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Abraham Barajas v. Village of Carpentersville
April 17, 2013
ABRAHAM BARAJAS, PLAINTIFF,
VILLAGE OF CARPENTERSVILLE, ET AL., DEFENDANTS.
The opinion of the court was delivered by: Milton I. Shadur Senior United States District Judge
Defense counsel in this 42 U.S.C. §1983 ("Section 1983") action have filed a motion to dismiss the Complaint brought by Abraham Barajas ("Barajas") against the Village of Carpentersville and four of its police officers. That effort to invoke Fed. R. Civ. P. ("Rule") 12(b)(6), rather than just answering the Complaint and then going about the business of discovery in this plainly viable lawsuit,*fn1 reflects not only a waste of resources and of the clients' money but also an overreading of the Twombly-Iqbal canon as somehow having converted the federal concept of notice pleading into the Illinois state court practice of fact pleading.
This Court will not waste its own resources by an in-detail rejection of defense counsel's contentions. Just an instance or two will suffice.
For example, look at how absurd it is to cavil at Barajas' failure to allege what the defendant officers knew (defendants' Motion at 6), when that information is peculiarly within the ken of the officers and not of Barajas. And that is equally true as to the existence or nonexistence of probable cause.
As another example, defendants' Motion at 11-13 discusses at some length the Illinois Tort Immunity Act and supporting state law decisions on the presumption that the reference by Barajas' lawyer to punitive damages as part of the overall request for relief in Complaint ¶38 is intended to target the state law claims as well as those advanced under Section 1983. That contention, made as though defense counsel can read the mind of Barajas' counsel, finds its proper place in an answer to that paragraph of the Complaint and not a needless motion.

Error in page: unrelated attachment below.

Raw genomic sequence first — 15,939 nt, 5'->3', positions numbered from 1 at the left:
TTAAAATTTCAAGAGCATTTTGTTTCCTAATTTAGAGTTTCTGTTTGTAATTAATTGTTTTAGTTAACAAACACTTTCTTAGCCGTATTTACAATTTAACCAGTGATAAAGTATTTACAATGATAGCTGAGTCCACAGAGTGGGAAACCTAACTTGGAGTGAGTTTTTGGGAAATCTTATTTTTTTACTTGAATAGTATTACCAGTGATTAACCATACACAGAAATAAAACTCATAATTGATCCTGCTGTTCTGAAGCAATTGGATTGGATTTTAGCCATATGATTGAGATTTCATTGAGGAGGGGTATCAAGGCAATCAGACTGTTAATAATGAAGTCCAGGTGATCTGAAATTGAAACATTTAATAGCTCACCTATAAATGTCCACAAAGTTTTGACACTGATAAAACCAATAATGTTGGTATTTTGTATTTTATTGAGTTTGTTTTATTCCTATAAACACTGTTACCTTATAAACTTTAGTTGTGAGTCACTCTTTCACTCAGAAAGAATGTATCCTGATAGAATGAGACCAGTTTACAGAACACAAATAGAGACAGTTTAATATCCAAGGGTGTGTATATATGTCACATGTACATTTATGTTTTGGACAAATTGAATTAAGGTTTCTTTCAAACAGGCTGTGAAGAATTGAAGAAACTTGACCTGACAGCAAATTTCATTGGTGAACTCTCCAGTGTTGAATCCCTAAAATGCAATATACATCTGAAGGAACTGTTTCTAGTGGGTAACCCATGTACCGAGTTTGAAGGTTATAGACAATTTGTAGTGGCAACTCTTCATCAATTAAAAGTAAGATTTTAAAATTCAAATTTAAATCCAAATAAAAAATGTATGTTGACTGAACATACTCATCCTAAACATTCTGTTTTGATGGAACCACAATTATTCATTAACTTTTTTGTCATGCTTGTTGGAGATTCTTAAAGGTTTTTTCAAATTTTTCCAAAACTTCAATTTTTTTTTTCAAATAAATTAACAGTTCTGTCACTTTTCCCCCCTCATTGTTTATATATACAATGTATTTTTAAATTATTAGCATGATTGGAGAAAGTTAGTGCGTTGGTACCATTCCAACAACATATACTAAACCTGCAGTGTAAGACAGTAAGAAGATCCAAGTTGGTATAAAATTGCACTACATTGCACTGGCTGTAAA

In more general terms, and to make clear what is not being said here, it is of course true that simply reading the Complaint does not convey all of the factual detail that will ultimately form the basis for resolving this lawsuit. But defense counsel have not been sufficiently mindful of Rule 8(a)(2)'s prescription that a complaint should contain "a short and plain statement of the claim showing that the pleader is entitled to relief," coupled with the expectation that it is the function of the discovery process to fill in the interstices.
This Court should not of course be misunderstood as endorsing Barajas' allegations or his contentions as gospel. That after all is not the function of Rule 12(b)(6) analysis, which calls for crediting a plaintiff's allegations. If, as and when further development of the case may call for curbing Barajas' contentions, this Court is prepared to take a fresh look at matters. But in the meantime ...
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